Citing his on-going development of an immune-mediated gene therapy for intractable B cell leukemia, the Alliance for Cancer Gene Therapy (ACGT) has awarded Thomas J. Kipps, MD, PhD, professor of medicine in the University of California, San Diego School of Medicine and deputy director of research operations at the UC San Diego Moores Cancer Center, its 2010 Investigator Award in Clinical Translation of Cell and Gene Therapy…. Read the full story from the UCSD Newsroom

Thomas J. Kipps, MD, PhD, is Professor of Medicine in the Division of Hematology-Oncology and deputy director of the UC San Diego Moores Cancer Center. He holds the Evelyn and Edwin Tasch Chair in Cancer Research. Read more about his research.

UC San Diego Selected as Study Site for National Research Network

27 institutions looking for ways to boost immune system to fight cancer

The University of California, San Diego School of Medicine is among 27 research institutions selected across North America to be a part of the Cancer Immunotherapy Trials Network (CITN), funded by the National Cancer Institute (NCI). The CITN will establish a network of top academic immunologists to conduct multicenter research on agents that boost patients’ own immune systems to fight their cancer. … Read the full story from the UCSD Newsroom

Dr. Thomas Kipps, pictured above, is principal investigator of the UC San Diego CITN study site. Thomas J. Kipps, MD, PhD, is Professor of Medicine in the Division of Hematology-Oncology and deputy director of the UC San Diego Moores Cancer Center. He holds the Evelyn and Edwin Tasch Chair in Cancer Research. Read more about the Cancer Immunotherapy Trials Network.

Dr. Januario E. Castro Receives R01 Grant Award for Leukemia Research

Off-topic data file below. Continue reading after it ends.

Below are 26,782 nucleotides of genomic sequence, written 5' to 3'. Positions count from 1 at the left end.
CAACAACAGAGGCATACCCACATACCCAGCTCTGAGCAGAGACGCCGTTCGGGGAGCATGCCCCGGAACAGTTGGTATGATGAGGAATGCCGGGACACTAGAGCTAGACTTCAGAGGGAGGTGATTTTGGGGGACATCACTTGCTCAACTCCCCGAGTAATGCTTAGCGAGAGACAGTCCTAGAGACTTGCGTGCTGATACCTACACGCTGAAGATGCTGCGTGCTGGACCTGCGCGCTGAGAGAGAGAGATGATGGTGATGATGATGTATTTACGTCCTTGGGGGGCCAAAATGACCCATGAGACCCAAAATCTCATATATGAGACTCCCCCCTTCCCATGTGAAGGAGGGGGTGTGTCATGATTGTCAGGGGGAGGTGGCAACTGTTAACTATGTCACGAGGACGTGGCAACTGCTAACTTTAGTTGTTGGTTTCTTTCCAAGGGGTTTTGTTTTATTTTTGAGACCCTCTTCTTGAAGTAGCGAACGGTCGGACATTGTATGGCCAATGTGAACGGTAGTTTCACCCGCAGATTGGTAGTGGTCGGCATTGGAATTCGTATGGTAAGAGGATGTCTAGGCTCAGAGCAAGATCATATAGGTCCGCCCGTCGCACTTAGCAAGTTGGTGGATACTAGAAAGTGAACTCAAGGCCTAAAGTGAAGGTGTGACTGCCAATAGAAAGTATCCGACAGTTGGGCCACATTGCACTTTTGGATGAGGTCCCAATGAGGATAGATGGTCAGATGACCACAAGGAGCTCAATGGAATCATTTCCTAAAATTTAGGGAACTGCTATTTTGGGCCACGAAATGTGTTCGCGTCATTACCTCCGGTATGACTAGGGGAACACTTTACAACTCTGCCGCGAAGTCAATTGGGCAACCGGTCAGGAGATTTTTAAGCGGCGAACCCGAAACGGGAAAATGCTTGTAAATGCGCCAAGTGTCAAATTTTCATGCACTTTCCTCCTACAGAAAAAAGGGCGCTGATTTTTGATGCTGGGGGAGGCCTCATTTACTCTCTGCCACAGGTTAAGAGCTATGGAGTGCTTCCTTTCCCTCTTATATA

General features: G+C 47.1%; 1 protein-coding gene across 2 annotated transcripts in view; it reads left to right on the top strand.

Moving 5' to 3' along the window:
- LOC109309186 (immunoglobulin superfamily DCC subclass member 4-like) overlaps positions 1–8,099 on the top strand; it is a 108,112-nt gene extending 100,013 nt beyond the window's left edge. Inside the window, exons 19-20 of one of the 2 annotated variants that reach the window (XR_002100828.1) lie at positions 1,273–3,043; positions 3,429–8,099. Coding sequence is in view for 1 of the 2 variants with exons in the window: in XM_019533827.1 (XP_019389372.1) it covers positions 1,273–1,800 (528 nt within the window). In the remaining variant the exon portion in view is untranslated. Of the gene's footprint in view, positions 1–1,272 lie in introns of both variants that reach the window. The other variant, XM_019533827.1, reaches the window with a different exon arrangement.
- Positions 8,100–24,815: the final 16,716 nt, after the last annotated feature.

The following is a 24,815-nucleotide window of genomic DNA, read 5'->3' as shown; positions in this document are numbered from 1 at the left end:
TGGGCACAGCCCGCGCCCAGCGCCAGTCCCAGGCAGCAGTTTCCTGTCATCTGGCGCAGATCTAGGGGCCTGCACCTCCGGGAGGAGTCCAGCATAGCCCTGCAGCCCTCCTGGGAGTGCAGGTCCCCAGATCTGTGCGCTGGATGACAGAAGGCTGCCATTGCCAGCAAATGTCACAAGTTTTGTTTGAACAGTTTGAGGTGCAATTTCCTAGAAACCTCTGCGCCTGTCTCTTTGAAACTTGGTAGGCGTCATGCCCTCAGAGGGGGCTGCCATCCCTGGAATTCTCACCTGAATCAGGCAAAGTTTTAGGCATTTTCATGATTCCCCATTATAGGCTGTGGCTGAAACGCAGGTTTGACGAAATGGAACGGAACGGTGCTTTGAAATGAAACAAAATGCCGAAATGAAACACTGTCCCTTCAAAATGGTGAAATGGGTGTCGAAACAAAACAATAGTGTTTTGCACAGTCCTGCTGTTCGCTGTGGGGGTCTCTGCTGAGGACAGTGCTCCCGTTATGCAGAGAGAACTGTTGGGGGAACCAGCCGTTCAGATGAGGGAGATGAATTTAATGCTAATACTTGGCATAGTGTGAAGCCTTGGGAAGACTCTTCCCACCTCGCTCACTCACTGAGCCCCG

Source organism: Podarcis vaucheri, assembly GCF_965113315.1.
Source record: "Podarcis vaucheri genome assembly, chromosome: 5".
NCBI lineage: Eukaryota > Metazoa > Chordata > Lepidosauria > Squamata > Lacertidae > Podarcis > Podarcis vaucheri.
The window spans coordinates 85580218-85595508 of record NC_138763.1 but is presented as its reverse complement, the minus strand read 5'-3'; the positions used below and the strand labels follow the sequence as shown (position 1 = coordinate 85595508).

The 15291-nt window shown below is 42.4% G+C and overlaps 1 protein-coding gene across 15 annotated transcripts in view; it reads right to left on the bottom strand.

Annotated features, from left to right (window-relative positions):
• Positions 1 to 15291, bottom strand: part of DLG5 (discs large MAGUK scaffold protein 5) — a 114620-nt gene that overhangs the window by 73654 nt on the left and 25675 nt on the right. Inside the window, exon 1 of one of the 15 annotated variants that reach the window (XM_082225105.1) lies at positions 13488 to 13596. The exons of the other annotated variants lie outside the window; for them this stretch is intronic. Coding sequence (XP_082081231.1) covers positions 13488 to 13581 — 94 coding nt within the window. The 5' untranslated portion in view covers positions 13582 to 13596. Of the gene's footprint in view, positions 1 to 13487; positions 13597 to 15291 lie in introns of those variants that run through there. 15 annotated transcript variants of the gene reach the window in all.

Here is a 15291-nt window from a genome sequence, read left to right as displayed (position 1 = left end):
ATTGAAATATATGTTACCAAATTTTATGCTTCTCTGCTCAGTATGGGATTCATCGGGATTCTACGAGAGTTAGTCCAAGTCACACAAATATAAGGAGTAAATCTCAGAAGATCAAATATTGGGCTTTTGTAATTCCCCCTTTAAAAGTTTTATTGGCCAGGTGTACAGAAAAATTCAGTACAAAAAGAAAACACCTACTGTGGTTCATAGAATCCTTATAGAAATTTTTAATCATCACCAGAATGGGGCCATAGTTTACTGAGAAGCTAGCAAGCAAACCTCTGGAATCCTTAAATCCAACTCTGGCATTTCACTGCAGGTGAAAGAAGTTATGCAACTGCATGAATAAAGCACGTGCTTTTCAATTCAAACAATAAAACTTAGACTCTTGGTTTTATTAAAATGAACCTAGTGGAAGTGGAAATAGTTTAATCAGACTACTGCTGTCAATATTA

Dr. Januario E. CastroJanuario E. Castro, M.D., has received a 3-year R01 grant from the Food and Drug Administration to investigate a new immunogene therapy for chronic lymphocytic leukemia (CLL).

Dr. Castro is Assistant Clinical Professor of Medicine in the Divisions of Hematology-Oncology and Blood & Bone Marrow Transplantation.

Dr. Castro’s project is “Gene therapy of chronic lymphocytic leukemia using intranodal injection of Ad-ISF35.”

Its goal is to evaluate the clinical and pre-clinical activity of Ad-ISF35, a replication-defective adenovirus vector that encodes a chimeric (human-mouse) CD154 molecule. The Ad-ISF35 is employed to transduce cancer cells and induce anti-tumor responses.

Dr. Castro and his coworkers have conducted a promising preliminary Phase 1 clinical study of Ad-ISF35 in six patients. Recently, they reported some of their findings in the Proceedings of the National Academy of Sciences (PNAS).   Read the PNAS article

The R01 funding comes from the FDA’s Office of Orphan Products Development and is expected to start in May or June of this year.

The grant will allow Dr. Castro and his team to continue the Phase 1 trial as well as to begin an extension protocol and continue correlative studies to develop this new therapeutic strategy.

The project’s co-principal investigator is Dr. Castro’s mentor, Thomas Kipps, M.D., Ph.D., Professor of Medicine in the Division of Hematology-Oncology.